Volkswagen has a long history of building small vans. There was the Microbus, of course, as well as the more recent Vanagon and Eurovan. However, the "hippie van" was always just that, and the later vans were just too funky to catch on with a mainstream audience. Consequently, VW has never really had a competitive modern minivan. In hopes of rectifying this situation, the company introduced the Volkswagen Routan.
The Routan was actually a rebadged and reworked version of Chrysler's minivan. Its general shape didn't stray far from the Chrysler formula, but the Routan's redesigned front and rear suggested a Teutonic makeover. In the Routan's first two years on the market, the cabin had a more upscale feel than the Chrysler vans, including more supportive seating and a partially reworked dash featuring VW's signature red and blue backlighting. Below deck, Volkswagen engineers retuned the suspension for a more refined and responsive driving experience.
As such, we found the Volkswagen Routan to be more desirable than its Chrysler siblings in these early years. However, by 2011, those siblings had implemented a series of changes that actually made them more similar to the Routan, and that previous advantage Volkswagen enjoyed was largely erased. Ultimately, the Routan was discontinued after four years of production.
No matter what year you're looking at, it's hard to make a case for buying what was essentially a Chrysler minivan from Volkswagen. Not only does Chrysler's spotty quality record remain a concern over the long haul, but competing used minivans like the Odyssey and Sienna are better buys in most respects.
Most Recent Volkswagen Routan
The Volkswagen Routan was introduced for 2009 and produced through 2012. A seven-passenger minivan, it was available in S, SE, SEL and SEL Premium trim levels.
Base S models included 16-inch steel wheels, air-conditioning, second-row captain's chairs, a foldaway third-row split bench seat, a touchscreen-operated audio system and the usual assortment of modern conveniences. Stability control and a full complement of airbags were also standard.
The SE added larger alloy wheels, power side doors, a power driver seat, "leatherette" seating trim, heated front seats, rear sunshades and Bluetooth. The SEL got you tri-zone climate control, leather seating, a rearview camera, heated second-row seats and an iPod interface. The SEL Premium added a variety of luxury items like xenon headlights, keyless ignition/entry, driver memory settings and an upgraded sound system. A rear-seat entertainment system and a hard-drive-based navigation system were available on all but the base trim.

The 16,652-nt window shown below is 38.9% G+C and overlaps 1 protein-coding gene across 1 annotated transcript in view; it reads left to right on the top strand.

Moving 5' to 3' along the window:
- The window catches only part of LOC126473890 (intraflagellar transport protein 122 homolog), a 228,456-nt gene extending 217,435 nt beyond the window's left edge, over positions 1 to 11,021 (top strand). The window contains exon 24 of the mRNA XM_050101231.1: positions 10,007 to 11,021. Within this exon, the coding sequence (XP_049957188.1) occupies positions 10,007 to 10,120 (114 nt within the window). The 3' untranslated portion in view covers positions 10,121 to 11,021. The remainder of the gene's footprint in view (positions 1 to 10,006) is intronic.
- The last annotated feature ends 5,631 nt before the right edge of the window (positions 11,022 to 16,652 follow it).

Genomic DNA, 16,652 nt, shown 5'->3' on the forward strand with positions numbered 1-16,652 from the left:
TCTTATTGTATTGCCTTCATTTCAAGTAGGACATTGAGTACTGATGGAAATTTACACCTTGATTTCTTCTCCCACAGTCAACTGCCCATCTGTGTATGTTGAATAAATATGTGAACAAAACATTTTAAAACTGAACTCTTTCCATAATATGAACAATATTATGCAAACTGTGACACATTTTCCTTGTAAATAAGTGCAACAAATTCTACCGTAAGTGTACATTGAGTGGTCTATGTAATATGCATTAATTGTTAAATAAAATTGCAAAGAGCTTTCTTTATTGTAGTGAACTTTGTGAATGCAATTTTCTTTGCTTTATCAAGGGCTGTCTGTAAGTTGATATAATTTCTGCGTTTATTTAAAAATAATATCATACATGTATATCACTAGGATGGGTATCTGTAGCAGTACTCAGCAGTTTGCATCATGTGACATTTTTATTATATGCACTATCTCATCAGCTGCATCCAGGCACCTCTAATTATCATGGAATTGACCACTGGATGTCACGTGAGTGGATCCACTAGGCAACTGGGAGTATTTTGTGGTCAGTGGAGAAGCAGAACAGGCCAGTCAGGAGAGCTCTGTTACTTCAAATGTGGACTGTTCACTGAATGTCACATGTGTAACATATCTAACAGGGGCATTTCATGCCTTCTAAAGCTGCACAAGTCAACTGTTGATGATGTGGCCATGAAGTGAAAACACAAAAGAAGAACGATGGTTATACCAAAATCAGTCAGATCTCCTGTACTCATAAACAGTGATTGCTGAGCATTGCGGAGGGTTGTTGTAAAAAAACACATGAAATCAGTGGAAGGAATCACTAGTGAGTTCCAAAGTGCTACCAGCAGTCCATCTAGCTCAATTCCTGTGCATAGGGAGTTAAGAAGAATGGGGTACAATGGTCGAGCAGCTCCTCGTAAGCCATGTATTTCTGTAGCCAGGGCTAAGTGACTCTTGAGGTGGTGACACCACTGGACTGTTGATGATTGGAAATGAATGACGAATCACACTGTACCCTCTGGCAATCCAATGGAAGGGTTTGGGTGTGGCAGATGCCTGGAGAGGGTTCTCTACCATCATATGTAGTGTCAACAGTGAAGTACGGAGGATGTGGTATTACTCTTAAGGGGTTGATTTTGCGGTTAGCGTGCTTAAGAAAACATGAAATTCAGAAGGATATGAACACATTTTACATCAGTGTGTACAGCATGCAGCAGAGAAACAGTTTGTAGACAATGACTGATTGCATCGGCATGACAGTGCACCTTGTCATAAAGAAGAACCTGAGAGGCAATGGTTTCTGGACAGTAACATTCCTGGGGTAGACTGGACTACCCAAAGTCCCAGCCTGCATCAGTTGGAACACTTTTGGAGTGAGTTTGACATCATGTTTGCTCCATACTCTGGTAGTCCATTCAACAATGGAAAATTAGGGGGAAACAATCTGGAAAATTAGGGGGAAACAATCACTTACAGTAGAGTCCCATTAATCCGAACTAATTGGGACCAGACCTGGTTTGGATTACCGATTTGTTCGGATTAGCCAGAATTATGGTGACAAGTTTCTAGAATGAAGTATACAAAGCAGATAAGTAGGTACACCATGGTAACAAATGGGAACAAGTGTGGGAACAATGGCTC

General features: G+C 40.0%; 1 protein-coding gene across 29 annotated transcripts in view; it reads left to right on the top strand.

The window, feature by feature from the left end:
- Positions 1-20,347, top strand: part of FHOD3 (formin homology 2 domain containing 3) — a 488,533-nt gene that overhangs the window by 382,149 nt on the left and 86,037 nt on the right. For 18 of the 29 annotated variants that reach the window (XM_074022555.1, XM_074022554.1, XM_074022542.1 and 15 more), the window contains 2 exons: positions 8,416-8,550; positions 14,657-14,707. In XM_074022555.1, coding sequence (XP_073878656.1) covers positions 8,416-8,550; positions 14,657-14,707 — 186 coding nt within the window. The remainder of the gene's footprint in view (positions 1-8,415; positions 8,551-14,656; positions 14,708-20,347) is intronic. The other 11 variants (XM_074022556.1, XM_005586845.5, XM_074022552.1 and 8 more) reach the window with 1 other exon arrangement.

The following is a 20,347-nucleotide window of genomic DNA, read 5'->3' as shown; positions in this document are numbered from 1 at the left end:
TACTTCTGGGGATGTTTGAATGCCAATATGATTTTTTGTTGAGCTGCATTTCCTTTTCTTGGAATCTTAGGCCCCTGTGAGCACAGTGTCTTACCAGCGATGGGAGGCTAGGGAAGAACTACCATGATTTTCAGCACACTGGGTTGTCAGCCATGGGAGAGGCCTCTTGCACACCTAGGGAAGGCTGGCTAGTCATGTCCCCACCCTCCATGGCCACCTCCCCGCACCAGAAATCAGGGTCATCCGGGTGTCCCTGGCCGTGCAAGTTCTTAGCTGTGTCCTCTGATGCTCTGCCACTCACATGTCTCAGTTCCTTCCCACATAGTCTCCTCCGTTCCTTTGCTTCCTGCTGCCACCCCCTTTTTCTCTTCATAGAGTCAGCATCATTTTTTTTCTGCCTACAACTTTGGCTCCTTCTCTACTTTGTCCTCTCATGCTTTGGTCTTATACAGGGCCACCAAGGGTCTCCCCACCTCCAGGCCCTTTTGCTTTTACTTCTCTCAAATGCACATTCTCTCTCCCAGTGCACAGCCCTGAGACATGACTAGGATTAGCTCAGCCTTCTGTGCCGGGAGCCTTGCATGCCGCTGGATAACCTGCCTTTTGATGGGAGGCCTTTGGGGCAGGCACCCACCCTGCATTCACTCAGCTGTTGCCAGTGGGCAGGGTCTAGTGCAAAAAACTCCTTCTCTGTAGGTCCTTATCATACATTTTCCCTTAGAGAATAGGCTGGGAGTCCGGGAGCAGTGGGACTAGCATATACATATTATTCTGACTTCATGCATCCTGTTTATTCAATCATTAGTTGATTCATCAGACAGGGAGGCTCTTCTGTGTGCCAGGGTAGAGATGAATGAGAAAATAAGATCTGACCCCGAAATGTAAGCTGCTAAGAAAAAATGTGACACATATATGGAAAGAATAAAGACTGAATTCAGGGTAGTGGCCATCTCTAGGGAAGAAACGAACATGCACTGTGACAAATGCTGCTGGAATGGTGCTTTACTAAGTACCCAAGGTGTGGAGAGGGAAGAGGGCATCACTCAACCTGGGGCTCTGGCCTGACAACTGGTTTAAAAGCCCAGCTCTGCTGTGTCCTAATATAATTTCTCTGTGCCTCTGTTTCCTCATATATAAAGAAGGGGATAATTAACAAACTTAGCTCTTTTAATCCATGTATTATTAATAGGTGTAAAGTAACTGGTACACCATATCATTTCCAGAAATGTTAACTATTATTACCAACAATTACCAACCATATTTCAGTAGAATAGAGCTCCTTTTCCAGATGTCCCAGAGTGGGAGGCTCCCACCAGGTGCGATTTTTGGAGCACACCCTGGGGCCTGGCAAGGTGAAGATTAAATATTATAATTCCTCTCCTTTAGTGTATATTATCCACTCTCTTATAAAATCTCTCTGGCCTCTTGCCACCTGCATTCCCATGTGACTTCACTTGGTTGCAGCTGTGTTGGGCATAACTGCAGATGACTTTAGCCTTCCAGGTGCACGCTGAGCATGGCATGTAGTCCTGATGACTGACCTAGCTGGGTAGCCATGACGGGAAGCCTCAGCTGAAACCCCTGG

In its first two years on the market, the Routan S and SE trim levels were powered by a 3.8-liter V6 that produced 197 horsepower, while the SEL featured a stronger (and, surprisingly, more economical) 4.0-liter V6 that put out 253 hp. A six-speed automatic and front-wheel drive were standard. For 2011 and '12, every Routan was powered by a 3.6-liter V6 that produced 283 hp.
Anyone who has spent time in a Town & Country or Grand Caravan will instantly recognize the Routan's switchgear, dash-mounted shifter and basic overall design. The materials quality moved closer to that of its Chrysler siblings, but still remained a bit disappointing compared to most of Volkswagen's other models. The Volkswagen Routan version also lacked the Stow 'n Go second-row seats, but at least its conventional seats were nicely shaped. The third-row bench folded flat into the floor, while the second-row bench or captain's chairs could be removed for serious hauling duty.
In reviews, we found the Routan's original base engine to be sluggish and overmatched -- the SEL's larger V6 (and the later 3.6-liter V6) offered much livelier performance, and so equipped, the Routan was one of the fleetest minivans available. The Routan's ride and handling were a cut above the contemporary Chrysler minivans, but the van's overall dynamics still weren't segment-leading.
There were other less significant changes. For 2009 and '10, the base S came standard with an uncomfortable second-row bench seat that was later replaced with standard captain's chairs in upper trims. These early years also lacked the Routan's standard Chrysler-sourced touchscreen stereo interface and available Garmin navigation system.